THERE is a need for trainee teachers to have cross cultural learning to help improve education standards around the country and the Pacific.
These sentiments were expressed by Dr Cresantia Francis Koya Vaka'uta during the Bose ni Momo ni Yasana ko Ba Trust seminar yesterday.
Dr Vaka'uta said having some form of knowledge of the different cultures could help ease problems such as language barriers and help better understand the nature of students.
"Currently there is no community service component to teacher preparation, and in Fiji, teachers are not required to learn another culture or language," she said.
"The teacher education program focuses on preparing teachers for classroom work rather than work for the wider school community.
"In a multicultural society, it is an important skill to at least be able to speak and know something about one of the major ethnic groups in Fiji.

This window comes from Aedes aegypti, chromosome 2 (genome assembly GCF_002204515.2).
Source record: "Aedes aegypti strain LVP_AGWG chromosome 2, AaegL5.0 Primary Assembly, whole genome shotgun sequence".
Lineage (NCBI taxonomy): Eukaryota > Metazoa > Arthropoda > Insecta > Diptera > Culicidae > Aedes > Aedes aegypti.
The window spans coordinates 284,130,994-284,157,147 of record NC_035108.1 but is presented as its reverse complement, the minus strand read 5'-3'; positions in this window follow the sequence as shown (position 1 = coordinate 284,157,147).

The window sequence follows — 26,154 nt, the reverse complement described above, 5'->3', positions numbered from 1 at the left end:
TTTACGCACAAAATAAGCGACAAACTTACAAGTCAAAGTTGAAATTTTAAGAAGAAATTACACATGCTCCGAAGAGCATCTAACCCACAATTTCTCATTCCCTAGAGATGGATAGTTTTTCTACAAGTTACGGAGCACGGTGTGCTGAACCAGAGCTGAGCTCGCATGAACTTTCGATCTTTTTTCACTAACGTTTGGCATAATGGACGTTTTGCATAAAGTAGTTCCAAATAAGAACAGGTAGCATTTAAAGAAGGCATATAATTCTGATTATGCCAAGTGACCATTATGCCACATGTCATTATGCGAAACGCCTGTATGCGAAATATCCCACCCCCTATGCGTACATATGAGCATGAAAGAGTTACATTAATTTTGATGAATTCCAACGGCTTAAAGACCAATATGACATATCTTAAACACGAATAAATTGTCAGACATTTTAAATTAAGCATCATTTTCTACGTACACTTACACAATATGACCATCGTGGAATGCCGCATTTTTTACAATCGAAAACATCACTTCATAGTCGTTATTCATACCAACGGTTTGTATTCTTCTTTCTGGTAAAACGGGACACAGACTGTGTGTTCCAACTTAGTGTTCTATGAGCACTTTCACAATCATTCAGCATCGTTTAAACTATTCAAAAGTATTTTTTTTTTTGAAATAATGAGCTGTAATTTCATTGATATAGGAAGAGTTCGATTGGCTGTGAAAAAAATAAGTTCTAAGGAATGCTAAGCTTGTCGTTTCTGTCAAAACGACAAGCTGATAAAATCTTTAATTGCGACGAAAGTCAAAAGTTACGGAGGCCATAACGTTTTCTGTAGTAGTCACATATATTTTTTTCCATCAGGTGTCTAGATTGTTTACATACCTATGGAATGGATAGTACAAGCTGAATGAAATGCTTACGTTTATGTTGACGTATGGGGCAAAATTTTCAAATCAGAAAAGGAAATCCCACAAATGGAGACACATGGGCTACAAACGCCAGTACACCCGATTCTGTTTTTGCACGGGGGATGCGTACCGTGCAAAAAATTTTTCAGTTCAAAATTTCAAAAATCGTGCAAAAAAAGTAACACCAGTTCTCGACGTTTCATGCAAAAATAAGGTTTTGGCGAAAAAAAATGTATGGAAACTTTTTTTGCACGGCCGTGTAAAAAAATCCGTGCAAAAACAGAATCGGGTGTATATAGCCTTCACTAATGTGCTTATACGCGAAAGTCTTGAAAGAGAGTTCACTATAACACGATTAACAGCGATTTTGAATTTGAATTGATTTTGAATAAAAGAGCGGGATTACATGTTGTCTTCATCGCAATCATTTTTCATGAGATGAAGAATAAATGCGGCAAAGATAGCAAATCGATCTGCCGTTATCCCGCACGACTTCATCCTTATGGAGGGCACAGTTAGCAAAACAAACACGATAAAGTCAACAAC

"This is a gap that is currently not being addressed in teacher education and should be focused on," she said.
She added learning Fijian or Hindi should be an initiative taught in primary school education. A few years ago, I tried learning conversational Fijian and its something I struggled with. I realised this is something that should have been done in primary school.
"Learning Fijian should be made compulsory. It is an endangered language and there are so many dialects.
"We must also note that when we prioritise one dialect we are endangering the others which is why it is important to work around your communities and have people properly trained with the dialects around their respective areas," she said.
Dr Vaka'uta added being well-versed with community dialects, teachers would be able to "switch codes" and help students understand a concept in their own language.